Property owners across Texas make tax payments yearly on their homes and other real estate. When families are faced with tax bills that they can’t pay, the situation can become frightening. If property taxes become delinquent, individuals can face losing their homes or businesses, which is one reason so many are willing to turn to what some are calling predatory loans to handle tax burdens.
One man owed $19,000 in delinquent property taxes. In a bid to save his property, the man accepted a loan from a property tax company. The loan was issued for 10 years at 18-percent interest, which means the man will pay back over twice what he borrowed. That man is not alone – according to the state’s House Business and Industry Committee, these types of loans are trending up. In 2008, there were $119 million worth of property tax loans. In 2013, that number was $201 million.
While property tax loans may seem like a good way to preserve property ownership and handle tax bills, the loan itself may put property in danger. The loan company has a lien priority on properties in these cases; if the homeowner cannot or does not pay timely on the property tax loan, the lender may have some right to the property. In the event the home is foreclosed on and a short-sale occurs, the property tax lender is paid before others, which could cause a problem for homeowners in such situations.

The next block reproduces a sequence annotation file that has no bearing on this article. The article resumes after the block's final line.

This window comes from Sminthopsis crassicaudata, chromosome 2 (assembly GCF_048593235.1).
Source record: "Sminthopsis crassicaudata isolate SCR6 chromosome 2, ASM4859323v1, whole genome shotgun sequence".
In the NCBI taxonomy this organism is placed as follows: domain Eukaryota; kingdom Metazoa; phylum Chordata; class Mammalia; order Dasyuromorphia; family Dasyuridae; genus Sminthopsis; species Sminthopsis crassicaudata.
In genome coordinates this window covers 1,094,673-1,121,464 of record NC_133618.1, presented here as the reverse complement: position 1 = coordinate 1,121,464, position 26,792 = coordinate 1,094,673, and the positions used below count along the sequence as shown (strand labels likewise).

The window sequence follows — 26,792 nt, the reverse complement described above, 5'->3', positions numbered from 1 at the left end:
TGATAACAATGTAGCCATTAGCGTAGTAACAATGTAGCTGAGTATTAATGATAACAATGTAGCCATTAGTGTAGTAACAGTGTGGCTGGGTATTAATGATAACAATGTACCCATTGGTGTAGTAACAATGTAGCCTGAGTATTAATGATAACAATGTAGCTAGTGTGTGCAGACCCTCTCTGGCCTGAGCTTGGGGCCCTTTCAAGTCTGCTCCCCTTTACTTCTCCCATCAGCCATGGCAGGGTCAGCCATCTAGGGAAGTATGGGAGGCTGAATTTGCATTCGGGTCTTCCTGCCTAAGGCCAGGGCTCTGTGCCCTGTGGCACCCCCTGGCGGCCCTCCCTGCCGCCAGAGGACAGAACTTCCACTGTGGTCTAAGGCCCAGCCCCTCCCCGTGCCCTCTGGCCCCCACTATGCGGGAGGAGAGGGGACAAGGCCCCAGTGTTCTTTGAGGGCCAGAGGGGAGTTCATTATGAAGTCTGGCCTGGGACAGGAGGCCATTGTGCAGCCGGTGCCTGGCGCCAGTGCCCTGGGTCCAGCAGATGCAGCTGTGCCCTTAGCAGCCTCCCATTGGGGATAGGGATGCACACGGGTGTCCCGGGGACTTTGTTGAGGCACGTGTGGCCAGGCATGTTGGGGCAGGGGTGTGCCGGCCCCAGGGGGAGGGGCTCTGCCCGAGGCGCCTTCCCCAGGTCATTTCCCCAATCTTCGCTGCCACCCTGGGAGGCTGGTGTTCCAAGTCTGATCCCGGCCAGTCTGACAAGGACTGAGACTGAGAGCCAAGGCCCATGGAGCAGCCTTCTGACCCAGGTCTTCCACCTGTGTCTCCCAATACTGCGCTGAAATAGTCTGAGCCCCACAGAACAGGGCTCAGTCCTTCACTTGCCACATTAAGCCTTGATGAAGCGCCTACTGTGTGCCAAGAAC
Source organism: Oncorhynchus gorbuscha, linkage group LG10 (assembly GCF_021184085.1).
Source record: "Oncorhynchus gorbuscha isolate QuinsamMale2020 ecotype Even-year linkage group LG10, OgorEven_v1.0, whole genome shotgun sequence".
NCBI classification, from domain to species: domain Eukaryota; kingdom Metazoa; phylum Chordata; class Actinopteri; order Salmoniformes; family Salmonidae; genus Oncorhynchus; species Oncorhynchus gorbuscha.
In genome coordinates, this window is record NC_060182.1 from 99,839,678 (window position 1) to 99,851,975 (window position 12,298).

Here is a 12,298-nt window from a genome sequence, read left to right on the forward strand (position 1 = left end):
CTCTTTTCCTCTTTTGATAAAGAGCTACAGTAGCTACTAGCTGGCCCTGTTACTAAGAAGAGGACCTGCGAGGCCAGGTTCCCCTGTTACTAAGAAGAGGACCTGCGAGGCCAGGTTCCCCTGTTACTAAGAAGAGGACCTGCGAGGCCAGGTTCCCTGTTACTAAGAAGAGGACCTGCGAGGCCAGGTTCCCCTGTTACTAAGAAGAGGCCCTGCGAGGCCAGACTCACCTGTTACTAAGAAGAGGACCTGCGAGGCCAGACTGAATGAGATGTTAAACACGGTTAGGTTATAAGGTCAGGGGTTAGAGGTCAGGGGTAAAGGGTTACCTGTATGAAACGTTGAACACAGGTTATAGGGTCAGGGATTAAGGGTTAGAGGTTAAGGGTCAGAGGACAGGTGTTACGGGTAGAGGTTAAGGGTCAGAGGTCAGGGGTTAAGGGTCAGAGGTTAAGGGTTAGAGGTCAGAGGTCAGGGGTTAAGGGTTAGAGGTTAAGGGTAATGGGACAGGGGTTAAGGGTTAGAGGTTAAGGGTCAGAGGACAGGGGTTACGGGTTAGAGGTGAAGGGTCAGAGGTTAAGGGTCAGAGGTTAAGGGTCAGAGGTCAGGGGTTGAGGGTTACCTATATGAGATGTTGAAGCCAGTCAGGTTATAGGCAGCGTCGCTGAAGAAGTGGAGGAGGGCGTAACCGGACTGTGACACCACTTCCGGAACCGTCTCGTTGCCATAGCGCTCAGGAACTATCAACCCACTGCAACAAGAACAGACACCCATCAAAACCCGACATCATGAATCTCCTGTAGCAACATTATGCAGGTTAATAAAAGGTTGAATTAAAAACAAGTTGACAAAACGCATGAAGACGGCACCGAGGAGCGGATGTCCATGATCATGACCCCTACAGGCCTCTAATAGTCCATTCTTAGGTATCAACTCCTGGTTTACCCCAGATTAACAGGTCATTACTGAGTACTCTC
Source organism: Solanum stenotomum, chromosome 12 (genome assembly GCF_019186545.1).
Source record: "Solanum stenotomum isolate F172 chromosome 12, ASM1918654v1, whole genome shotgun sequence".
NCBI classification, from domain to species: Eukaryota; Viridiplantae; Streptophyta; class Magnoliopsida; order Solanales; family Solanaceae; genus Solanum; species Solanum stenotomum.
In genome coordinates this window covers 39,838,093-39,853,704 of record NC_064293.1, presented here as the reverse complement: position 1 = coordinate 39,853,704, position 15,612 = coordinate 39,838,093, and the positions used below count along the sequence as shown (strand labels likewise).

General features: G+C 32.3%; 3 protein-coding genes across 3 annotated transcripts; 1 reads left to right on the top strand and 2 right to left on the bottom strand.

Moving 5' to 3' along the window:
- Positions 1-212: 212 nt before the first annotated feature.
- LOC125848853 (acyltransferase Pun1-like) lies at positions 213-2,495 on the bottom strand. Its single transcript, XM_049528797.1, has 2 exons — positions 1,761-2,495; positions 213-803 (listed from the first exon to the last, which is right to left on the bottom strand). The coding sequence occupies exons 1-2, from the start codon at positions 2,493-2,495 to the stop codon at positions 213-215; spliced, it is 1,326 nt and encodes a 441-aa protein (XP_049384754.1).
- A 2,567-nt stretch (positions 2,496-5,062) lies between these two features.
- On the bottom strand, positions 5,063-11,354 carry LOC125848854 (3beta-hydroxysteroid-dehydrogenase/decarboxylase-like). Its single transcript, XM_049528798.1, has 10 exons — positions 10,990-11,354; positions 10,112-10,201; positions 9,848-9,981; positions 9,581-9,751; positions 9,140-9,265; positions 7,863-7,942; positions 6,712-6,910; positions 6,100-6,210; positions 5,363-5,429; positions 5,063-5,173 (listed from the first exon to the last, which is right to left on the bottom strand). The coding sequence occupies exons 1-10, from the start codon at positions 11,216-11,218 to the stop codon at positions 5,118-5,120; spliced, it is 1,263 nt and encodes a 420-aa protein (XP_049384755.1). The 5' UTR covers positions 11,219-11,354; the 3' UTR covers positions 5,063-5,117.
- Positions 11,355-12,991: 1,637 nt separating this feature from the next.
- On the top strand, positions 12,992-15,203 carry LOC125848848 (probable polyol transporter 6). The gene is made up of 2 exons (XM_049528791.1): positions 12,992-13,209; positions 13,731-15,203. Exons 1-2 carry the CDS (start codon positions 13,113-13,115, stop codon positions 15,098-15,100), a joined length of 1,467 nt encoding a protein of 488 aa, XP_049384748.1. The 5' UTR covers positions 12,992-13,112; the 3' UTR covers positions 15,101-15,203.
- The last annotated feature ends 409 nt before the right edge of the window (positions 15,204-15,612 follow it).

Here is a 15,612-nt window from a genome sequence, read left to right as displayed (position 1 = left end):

Because there are often other solutions to large tax bills – including legal processes and negotiating with the tax agency – individuals may want to consider thinking twice about property tax loans. Before taking a loan for any tax burden, consider some options for reducing or settling tax debt at a lower rate.
Source: Star Telegram, “Property tax loans can be big mistake,” Eric Sandberg, May. 12, 2015